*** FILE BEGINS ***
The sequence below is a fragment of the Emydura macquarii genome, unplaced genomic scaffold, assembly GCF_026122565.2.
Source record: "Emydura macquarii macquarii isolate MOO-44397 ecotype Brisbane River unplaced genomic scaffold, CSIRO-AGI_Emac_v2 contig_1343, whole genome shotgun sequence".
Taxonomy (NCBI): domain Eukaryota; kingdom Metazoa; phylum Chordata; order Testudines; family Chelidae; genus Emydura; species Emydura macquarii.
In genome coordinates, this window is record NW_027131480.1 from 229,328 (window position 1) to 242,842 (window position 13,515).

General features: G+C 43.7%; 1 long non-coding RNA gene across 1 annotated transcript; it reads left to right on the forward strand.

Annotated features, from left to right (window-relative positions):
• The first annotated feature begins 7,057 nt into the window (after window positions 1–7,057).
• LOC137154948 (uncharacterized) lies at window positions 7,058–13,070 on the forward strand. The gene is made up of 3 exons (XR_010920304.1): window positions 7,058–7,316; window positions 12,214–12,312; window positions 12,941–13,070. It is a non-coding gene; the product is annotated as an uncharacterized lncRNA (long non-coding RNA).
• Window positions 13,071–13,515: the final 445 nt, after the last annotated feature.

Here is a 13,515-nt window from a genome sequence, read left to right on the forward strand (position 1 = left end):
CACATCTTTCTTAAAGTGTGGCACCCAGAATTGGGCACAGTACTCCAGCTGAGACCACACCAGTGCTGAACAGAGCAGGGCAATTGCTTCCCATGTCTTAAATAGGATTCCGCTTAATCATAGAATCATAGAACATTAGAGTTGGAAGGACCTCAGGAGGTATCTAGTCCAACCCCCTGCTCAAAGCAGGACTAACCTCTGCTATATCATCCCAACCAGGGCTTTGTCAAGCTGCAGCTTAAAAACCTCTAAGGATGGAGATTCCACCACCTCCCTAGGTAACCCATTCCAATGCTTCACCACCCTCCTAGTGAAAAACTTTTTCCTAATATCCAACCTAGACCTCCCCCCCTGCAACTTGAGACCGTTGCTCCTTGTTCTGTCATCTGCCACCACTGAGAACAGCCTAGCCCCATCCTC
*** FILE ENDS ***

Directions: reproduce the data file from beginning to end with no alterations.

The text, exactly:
The sequence below is a fragment of the Emydura macquarii genome, unplaced genomic scaffold, assembly GCF_026122565.2.
Source record: "Emydura macquarii macquarii isolate MOO-44397 ecotype Brisbane River unplaced genomic scaffold, CSIRO-AGI_Emac_v2 contig_1343, whole genome shotgun sequence".
Taxonomy (NCBI): domain Eukaryota; kingdom Metazoa; phylum Chordata; order Testudines; family Chelidae; genus Emydura; species Emydura macquarii.
In genome coordinates, this window is record NW_027131480.1 from 229,328 (window position 1) to 242,842 (window position 13,515).

General features: G+C 43.7%; 1 long non-coding RNA gene across 1 annotated transcript; it reads left to right on the forward strand.

Annotated features, from left to right (window-relative positions):
• The first annotated feature begins 7,057 nt into the window (after window positions 1–7,057).
• LOC137154948 (uncharacterized) lies at window positions 7,058–13,070 on the forward strand. The gene is made up of 3 exons (XR_010920304.1): window positions 7,058–7,316; window positions 12,214–12,312; window positions 12,941–13,070. It is a non-coding gene; the product is annotated as an uncharacterized lncRNA (long non-coding RNA).
• Window positions 13,071–13,515: the final 445 nt, after the last annotated feature.

Here is a 13,515-nt window from a genome sequence, read left to right on the forward strand (position 1 = left end):
CACATCTTTCTTAAAGTGTGGCACCCAGAATTGGGCACAGTACTCCAGCTGAGACCACACCAGTGCTGAACAGAGCAGGGCAATTGCTTCCCATGTCTTAAATAGGATTCCGCTTAATCATAGAATCATAGAACATTAGAGTTGGAAGGACCTCAGGAGGTATCTAGTCCAACCCCCTGCTCAAAGCAGGACTAACCTCTGCTATATCATCCCAACCAGGGCTTTGTCAAGCTGCAGCTTAAAAACCTCTAAGGATGGAGATTCCACCACCTCCCTAGGTAACCCATTCCAATGCTTCACCACCCTCCTAGTGAAAAACTTTTTCCTAATATCCAACCTAGACCTCCCCCCCTGCAACTTGAGACCGTTGCTCCTTGTTCTGTCATCTGCCACCACTGAGAACAGCCTAGCCCCATCCTC